So now if you call the web service with the exact same path and query string parameters, the integration broker will NOT run the handler for 2 minutes and the cache will be used. The cache will be used until it expires.

What HTTP parameters matter?

  • Any change in the URL path or query string will cause the handler to run and the cache will not be used. This could be changes to the path or adding or removing the query string. It seems the full URL is used as a key in the cache “map”. So if you want to ensure that the cache is always bypassed you could include some query string like ?cachebuster={{randomnumber}} or ?cachebuster={{datetime}}
  • It seems that the HTTP Headers are NOT included in the Caching algorithm, including the authorization header. I have tried submitting some fake header like “x-cache-buster: randomvalue” and the cache response was still used.
  • The user calling the web service is NOT included in the Cache check. This can be very dangerous depending on what your web service is doing.
    • Let’s say that you have a web service that is something like: https://cedarhillsgroup.com/ib/aboutme That service may take the current user context and generate a response based on the user calling the web service. All users call the exact same URL. The first person to call that web service at that URL would cause it to be cached. Then another user may call the same URL and get the response of the other user!!! There is a detailed example of this below. Do not use the caching operation if your handler returns information about the current user and the URL path or query string does not designate that unique user in the request.

Global Caching Example

As we discussed above, the first user to call the web service at a specific path signature will trigger a cache. The second user will get the cached response of the first user if the exact same path is used. So if the response has information that is contextual to the current user logged in, the second user will get the information from the first user. Obviously the is NOT what you want.

Let’s look at an example of this. We will use our simple example above. We will have two different authorized users: PS & PS2. We will see if we call the service for PS then PS2, PS2 will see a response that has the “PS” user referenced. The only thing that changes between the calls is the authorization header.

First call by PS:

GET http://testib.cedarhillsgroup.com/PSIGW/RESTListeningConnector/PSFT_CS/CHG_REST_CACHE.v1/ HTTP/1.1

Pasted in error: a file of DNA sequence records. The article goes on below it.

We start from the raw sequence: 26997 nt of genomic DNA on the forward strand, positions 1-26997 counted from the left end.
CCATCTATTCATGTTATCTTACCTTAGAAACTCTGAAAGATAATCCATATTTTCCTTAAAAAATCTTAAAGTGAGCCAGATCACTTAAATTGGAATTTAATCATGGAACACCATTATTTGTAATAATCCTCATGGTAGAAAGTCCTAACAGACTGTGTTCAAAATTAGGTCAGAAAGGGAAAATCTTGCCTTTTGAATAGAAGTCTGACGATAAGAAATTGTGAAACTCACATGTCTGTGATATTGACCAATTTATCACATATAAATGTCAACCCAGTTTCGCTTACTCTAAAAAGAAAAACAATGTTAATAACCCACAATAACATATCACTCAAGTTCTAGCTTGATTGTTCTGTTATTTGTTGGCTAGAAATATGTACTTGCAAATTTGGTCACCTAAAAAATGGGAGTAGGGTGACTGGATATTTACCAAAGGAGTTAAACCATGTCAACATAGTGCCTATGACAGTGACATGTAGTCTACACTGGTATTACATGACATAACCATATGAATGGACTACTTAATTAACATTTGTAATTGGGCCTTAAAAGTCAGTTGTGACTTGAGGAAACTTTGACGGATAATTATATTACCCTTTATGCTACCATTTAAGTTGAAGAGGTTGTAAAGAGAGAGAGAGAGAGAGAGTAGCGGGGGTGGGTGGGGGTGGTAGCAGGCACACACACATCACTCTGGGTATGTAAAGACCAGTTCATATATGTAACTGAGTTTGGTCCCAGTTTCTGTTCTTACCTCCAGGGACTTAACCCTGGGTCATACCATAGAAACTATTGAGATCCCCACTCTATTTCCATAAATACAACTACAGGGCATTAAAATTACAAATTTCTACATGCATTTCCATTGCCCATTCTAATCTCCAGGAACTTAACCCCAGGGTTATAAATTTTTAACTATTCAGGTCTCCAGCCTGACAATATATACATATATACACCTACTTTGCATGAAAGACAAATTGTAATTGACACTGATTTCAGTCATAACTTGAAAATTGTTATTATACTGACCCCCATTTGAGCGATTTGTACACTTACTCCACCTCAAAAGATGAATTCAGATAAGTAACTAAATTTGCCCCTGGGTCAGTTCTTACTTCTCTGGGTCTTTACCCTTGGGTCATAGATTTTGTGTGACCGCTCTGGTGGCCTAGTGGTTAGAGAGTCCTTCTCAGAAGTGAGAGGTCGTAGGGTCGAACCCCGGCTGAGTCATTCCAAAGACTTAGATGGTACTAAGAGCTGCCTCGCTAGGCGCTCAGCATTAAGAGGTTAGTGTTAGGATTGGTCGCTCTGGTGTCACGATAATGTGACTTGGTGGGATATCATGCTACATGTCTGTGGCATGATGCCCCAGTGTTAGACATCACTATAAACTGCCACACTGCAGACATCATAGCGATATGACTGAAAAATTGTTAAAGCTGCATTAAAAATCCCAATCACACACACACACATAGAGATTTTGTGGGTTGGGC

Authorization: Basic UFM6SGVsbG8xMjM= 

The response:

HTTP/1.1 200 OK
Connection: close
Date: Fri, 06 Sep 2019 21:23:37 GMT
Content-Length: 115
Content-Type: text/xml; encoding="UTF-8"
Content-Encoding: gzip

<?xml version="1.0"?>
<response>

  <system-time>2019-09-06-21.22.49.000000</system-time>
  <current-user>PS</current-user>
</response> 

The second call made by user PS2 within the “cache window” is:

GET http://testib.cedarhillsgroup.com/PSIGW/RESTListeningConnector/PSFT_CS/CHG_REST_CACHE.v1/ HTTP/1.1
Authorization: Basic UFMyOkhlbGxvMTIz 

It gets the exact same response with the “current-user” node showing the first PS user. This could be undesirable depending on your use case.

HTTP/1.1 200 OK
Connection: close
Date: Fri, 06 Sep 2019 21:24:06 GMT
Content-Length: 115
Content-Type: text/xml; encoding="UTF-8"
Content-Encoding: gzip

<?xml version="1.0"?>
<response>

  <system-time>2019-09-06-21.22.49.000000</system-time>
  <current-user>PS</current-user>
</response> 

If the second user changed any part of the query string or path, then the cache would not be used. For example, we will add a “foo=bar” query string parameter that only user PS2 has called and that will run the handler.

GET http://testib.cedarhillsgroup.com/PSIGW/RESTListeningConnector/PSFT_CS/CHG_REST_CACHE.v1/?foo=bar HTTP/1.1
Authorization: Basic UFMyOkhlbGxvMTIz 
HTTP/1.1 200 OK
Connection: close
Date: Fri, 06 Sep 2019 21:27:57 GMT
Content-Length: 116
Content-Type: text/xml; encoding="UTF-8"
Content-Encoding: gzip

<?xml version="1.0"?>
<response>

  <system-time>2019-09-06-21.27.57.000000</system-time>
  <current-user>PS2</current-user>
</response> 

Open Questions

I tried getting information from Oracle Support but they were not helpful.

  • Where is the caching ?
    • Web Server?
    • Application Server?
    • If the request hits a different web or application server, is the cache shared? or will the handler run again. I am going to say yes.

Contents

Do you need a quick way to create web services?
PeopleSoft Simple Web Services (SWS)

Introducing a small but powerful PeopleSoft bolt-on that makes web services very easy. If you have a SQL statement, you can turn that into a web service in PeopleSoft in a few minutes.

Read More & Purchase
Author Info
Chris Malek

Chris Malek is a PeopleTools® Technical Consultant with two decades of experience working on PeopleSoft enterprise software projects. He is available for consulting engagements.

About Chris Work with Chris